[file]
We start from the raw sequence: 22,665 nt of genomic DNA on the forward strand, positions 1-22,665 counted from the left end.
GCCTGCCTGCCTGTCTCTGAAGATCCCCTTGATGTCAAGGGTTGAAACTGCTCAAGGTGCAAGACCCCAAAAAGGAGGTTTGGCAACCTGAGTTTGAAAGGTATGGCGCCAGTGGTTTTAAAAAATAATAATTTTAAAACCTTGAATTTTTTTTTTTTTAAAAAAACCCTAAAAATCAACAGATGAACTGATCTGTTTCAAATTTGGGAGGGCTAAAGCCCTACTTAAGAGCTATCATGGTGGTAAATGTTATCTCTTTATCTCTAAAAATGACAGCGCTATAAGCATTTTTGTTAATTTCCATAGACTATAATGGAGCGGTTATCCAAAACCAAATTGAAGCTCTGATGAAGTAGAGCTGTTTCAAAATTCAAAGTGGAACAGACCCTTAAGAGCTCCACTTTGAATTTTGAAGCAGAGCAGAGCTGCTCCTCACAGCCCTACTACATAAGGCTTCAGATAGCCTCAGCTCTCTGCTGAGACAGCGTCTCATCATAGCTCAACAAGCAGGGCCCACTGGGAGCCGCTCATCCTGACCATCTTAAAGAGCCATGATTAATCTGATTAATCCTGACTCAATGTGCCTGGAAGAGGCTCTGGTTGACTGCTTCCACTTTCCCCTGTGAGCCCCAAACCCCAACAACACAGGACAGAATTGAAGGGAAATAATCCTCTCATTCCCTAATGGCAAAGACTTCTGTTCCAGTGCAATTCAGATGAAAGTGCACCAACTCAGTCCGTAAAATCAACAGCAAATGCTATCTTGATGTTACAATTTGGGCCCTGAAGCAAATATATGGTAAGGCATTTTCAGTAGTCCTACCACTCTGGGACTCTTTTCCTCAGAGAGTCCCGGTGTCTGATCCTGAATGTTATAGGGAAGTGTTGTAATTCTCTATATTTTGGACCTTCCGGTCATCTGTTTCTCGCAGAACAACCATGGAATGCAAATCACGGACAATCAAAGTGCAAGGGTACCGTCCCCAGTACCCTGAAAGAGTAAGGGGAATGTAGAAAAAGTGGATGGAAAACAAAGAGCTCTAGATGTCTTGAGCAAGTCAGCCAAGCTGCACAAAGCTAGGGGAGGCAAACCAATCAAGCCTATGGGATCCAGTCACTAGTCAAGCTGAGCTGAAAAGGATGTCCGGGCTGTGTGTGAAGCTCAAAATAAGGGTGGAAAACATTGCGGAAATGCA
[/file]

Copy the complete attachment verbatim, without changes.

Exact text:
We start from the raw sequence: 22,665 nt of genomic DNA on the forward strand, positions 1-22,665 counted from the left end.
GCCTGCCTGCCTGTCTCTGAAGATCCCCTTGATGTCAAGGGTTGAAACTGCTCAAGGTGCAAGACCCCAAAAAGGAGGTTTGGCAACCTGAGTTTGAAAGGTATGGCGCCAGTGGTTTTAAAAAATAATAATTTTAAAACCTTGAATTTTTTTTTTTTTAAAAAAACCCTAAAAATCAACAGATGAACTGATCTGTTTCAAATTTGGGAGGGCTAAAGCCCTACTTAAGAGCTATCATGGTGGTAAATGTTATCTCTTTATCTCTAAAAATGACAGCGCTATAAGCATTTTTGTTAATTTCCATAGACTATAATGGAGCGGTTATCCAAAACCAAATTGAAGCTCTGATGAAGTAGAGCTGTTTCAAAATTCAAAGTGGAACAGACCCTTAAGAGCTCCACTTTGAATTTTGAAGCAGAGCAGAGCTGCTCCTCACAGCCCTACTACATAAGGCTTCAGATAGCCTCAGCTCTCTGCTGAGACAGCGTCTCATCATAGCTCAACAAGCAGGGCCCACTGGGAGCCGCTCATCCTGACCATCTTAAAGAGCCATGATTAATCTGATTAATCCTGACTCAATGTGCCTGGAAGAGGCTCTGGTTGACTGCTTCCACTTTCCCCTGTGAGCCCCAAACCCCAACAACACAGGACAGAATTGAAGGGAAATAATCCTCTCATTCCCTAATGGCAAAGACTTCTGTTCCAGTGCAATTCAGATGAAAGTGCACCAACTCAGTCCGTAAAATCAACAGCAAATGCTATCTTGATGTTACAATTTGGGCCCTGAAGCAAATATATGGTAAGGCATTTTCAGTAGTCCTACCACTCTGGGACTCTTTTCCTCAGAGAGTCCCGGTGTCTGATCCTGAATGTTATAGGGAAGTGTTGTAATTCTCTATATTTTGGACCTTCCGGTCATCTGTTTCTCGCAGAACAACCATGGAATGCAAATCACGGACAATCAAAGTGCAAGGGTACCGTCCCCAGTACCCTGAAAGAGTAAGGGGAATGTAGAAAAAGTGGATGGAAAACAAAGAGCTCTAGATGTCTTGAGCAAGTCAGCCAAGCTGCACAAAGCTAGGGGAGGCAAACCAATCAAGCCTATGGGATCCAGTCACTAGTCAAGCTGAGCTGAAAAGGATGTCCGGGCTGTGTGTGAAGCTCAAAATAAGGGTGGAAAACATTGCGGAAATGCA